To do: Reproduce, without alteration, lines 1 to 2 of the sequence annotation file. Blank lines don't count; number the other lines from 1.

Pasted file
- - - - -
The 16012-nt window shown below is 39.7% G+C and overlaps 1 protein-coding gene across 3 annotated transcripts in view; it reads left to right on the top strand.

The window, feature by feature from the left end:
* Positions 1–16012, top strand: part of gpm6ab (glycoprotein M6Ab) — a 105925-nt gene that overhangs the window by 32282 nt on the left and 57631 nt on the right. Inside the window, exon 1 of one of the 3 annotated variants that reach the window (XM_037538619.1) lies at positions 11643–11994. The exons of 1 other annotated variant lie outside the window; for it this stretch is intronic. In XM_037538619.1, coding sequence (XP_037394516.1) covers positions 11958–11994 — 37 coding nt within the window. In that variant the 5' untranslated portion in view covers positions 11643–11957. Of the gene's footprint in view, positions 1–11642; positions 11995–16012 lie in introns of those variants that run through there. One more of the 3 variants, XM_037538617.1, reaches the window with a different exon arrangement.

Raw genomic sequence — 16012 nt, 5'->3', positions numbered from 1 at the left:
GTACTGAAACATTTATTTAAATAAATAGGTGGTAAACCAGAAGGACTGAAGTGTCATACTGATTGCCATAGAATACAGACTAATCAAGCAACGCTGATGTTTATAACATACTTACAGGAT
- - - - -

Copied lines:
The 16012-nt window shown below is 39.7% G+C and overlaps 1 protein-coding gene across 3 annotated transcripts in view; it reads left to right on the top strand.

The window, feature by feature from the left end: